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SED and the Big Bad UNIX File


SED and the Big Bad UNIX File

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Peter Ward
Peter Ward
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Comments posted to this topic are about the content posted at http://www.sqlservercentral.com/columnists/pward/sedandthebigbadunixfile.asp
Bill Geake
Bill Geake
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Good stuff about dealing with big files, but for the delimiter it's easy enough to set LF rather than CRLF in the file's connection object. I do this for data from a well-known provider of financial information which seems unable to standardize on CRLF or LF for its various files.

Bill.


cneuhold
cneuhold
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You could also achieve this result by a simple Shell script using RegEx-Replace and an ActiveX task before the actual transformation (dealt successfully with such things before)



Johan Kotze
Johan Kotze
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There are also two *NIX and DOS utilities to convert between the *NIX and DOS LF/CRLF formats. They are:

UNIX2DOS and DOS2UNIX

Simple, open source and widely available. ;-)
SALIM ALI
SALIM ALI
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Yeah, I use UNIX2DOS & DOS2UNIX, very handy little utilities.



Peter Thomas Clarke
Peter Thomas Clarke
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or open the file in an editor like Testpad and save it in Windows format.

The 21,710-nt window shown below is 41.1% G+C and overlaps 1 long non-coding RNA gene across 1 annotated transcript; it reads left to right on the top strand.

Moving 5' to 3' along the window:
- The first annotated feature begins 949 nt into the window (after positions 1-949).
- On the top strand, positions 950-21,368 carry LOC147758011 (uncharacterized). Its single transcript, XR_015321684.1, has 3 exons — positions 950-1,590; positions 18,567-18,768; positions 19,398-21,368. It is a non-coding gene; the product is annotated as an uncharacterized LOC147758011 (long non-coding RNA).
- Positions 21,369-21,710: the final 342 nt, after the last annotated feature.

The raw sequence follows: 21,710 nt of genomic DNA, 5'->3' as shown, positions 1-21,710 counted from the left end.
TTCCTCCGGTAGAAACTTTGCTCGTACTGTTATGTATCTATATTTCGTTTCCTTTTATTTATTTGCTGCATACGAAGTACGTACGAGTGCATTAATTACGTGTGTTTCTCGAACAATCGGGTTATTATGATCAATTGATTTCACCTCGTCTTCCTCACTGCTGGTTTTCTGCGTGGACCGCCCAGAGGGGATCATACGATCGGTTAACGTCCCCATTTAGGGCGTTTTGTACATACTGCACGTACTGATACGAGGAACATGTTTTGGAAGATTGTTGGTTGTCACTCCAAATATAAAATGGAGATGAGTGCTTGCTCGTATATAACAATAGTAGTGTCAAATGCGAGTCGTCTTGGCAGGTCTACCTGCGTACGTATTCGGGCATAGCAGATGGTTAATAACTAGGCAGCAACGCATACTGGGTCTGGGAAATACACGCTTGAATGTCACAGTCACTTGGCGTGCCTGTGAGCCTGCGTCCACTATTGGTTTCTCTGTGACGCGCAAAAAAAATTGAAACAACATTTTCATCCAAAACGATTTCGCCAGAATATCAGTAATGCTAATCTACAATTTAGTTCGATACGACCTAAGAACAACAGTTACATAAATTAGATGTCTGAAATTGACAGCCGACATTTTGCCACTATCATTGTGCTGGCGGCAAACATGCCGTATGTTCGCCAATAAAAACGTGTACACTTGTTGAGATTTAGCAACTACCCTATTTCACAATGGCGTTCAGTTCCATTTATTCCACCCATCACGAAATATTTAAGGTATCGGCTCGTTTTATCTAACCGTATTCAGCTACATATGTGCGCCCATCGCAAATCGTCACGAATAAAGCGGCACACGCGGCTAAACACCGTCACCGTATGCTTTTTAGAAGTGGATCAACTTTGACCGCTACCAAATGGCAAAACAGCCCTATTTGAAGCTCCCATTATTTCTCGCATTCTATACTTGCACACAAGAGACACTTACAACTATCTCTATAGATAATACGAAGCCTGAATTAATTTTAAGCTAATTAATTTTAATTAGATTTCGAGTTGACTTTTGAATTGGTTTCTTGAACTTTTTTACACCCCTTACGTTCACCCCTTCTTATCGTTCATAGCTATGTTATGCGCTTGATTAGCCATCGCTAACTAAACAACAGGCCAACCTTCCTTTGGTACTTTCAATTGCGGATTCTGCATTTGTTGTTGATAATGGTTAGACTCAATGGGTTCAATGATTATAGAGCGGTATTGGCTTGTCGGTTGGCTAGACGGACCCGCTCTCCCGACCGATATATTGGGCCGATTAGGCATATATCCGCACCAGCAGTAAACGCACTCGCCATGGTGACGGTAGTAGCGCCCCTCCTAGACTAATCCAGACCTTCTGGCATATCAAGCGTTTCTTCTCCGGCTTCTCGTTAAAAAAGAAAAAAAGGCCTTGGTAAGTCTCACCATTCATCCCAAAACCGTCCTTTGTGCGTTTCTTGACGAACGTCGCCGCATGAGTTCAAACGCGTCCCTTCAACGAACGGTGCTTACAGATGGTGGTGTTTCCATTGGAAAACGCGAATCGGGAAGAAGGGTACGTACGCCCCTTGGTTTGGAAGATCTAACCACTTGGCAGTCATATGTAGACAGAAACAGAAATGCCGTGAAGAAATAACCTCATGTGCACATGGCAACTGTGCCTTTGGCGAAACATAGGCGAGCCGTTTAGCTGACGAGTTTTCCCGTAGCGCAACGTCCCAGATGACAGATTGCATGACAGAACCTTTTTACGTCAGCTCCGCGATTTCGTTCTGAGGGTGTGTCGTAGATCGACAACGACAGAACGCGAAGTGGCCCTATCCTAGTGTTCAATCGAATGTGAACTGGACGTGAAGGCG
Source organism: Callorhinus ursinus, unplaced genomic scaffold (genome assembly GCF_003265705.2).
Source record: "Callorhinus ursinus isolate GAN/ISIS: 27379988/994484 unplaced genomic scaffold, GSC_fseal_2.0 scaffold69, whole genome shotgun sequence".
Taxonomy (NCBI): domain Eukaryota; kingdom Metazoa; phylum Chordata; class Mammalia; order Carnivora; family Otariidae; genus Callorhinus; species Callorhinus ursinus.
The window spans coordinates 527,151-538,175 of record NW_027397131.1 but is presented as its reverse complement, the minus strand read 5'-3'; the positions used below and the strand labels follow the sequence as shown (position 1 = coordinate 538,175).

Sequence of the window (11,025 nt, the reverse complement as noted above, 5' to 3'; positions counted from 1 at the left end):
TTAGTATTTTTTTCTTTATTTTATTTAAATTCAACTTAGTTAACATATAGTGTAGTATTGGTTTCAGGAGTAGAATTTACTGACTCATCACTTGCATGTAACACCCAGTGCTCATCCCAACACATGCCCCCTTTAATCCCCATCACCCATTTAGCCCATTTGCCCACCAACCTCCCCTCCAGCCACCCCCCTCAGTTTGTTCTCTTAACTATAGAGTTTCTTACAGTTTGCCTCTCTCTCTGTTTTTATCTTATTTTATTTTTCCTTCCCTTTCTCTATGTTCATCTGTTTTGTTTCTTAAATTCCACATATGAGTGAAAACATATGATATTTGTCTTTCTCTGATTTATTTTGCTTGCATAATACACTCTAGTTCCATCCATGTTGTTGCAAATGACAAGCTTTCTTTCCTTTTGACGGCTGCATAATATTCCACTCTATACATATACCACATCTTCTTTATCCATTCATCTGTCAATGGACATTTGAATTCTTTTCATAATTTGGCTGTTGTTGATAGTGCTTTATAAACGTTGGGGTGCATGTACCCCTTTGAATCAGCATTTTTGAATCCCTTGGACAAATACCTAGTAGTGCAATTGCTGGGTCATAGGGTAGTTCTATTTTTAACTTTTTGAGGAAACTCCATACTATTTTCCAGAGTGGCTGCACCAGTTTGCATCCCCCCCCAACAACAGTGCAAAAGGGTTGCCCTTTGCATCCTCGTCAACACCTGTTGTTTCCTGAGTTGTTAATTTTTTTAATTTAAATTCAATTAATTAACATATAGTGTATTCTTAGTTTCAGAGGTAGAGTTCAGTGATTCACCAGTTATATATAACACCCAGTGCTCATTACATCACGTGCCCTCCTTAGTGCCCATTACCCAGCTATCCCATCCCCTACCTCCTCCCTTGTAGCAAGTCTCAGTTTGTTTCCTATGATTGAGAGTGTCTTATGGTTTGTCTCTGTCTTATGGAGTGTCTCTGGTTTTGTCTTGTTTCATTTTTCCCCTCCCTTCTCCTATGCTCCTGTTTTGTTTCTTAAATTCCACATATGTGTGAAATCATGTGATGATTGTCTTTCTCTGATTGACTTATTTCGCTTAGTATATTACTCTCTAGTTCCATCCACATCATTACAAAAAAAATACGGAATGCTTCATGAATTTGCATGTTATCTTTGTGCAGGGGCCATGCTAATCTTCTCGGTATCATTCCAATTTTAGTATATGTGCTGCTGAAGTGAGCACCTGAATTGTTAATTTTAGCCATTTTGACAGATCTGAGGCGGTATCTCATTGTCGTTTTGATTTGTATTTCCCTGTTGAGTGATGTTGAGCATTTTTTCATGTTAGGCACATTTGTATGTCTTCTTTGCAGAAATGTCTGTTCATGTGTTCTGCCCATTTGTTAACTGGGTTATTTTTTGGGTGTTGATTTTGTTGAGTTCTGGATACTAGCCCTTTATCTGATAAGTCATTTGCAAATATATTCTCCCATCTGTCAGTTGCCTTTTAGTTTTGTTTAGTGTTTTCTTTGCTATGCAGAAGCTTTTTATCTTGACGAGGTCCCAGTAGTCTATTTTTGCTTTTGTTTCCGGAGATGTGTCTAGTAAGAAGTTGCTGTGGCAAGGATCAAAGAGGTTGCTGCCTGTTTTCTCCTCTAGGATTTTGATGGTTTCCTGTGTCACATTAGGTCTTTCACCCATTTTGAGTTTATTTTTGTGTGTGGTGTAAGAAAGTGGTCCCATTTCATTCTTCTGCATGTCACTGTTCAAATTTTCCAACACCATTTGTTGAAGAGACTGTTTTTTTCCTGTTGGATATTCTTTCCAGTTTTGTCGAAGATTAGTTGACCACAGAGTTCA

Edmond Shamon Larson
Edmond Shamon Larson
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Nice article. I would have never thought to use SED on Windows for that purpose.

I'll keep it in my favorites for just in case situations.




Thanks,

Edmond Shamon Larson

Antares686
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Great article. Fortunately I have not come across this yet but always keep this type of info around just in case.

For me the biggest issue has been mainframe files where the columns are fixed width but the file truncates to the line when a particular coulmn is not there. For me it is simply to import the whole thing into a single char column then export back to a new file and run thru the import as originally design. Would be nice to have a tool to auto check this and fix the file or data (source code would be great so I could just make a DTS object) while importing. Anyone got such an animal per chance?





sqltung
sqltung
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Good article. I'll have to check out SED.

Regarding the bad record: if the record was embarassed, you could call it a rouge record. But I think you meant rogue.
Yelena Varshal
Yelena Varshal
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Hi,

Good article.

The problem is even more general then just importing from UNIX-generated files. I had recently to show one of the business ladies why the data import jobs for her application done by the third-party SW fails based on what files another company sends her. I created 5 files generated by DTS, VBScript and export from Excel using different row and field delimeters to show her the file will contan delimeters that a particular programmer specifies. Also, I showed to her that if the Comments field contains one of her row or field delimier characters her data import job will fail too with the message about incorrect number of fields.

We all have to determine what are row and field delimeters before setting up any file processing and after that to work with the file supplier to make sure they don't change their processes and technologies to produce the files. Here is a part of the script that helps me to see what characters are used. It posts a message for each character (for the demo), re-write it to output into the file.

Set objFSO = CreateObject("Scripting.FileSystemObject")
Set objFile = objFSO.OpenTextFile("C:\Temp\Files\MyTextFile.txt", 1)
Do Until objFile.AtEndOfStream
strCharacters = objFile.Read(1)
Wscript.Echo strCharacters & " " & Cstr(asc(strCharacters))
Loop




Regards,
Yelena Varshal

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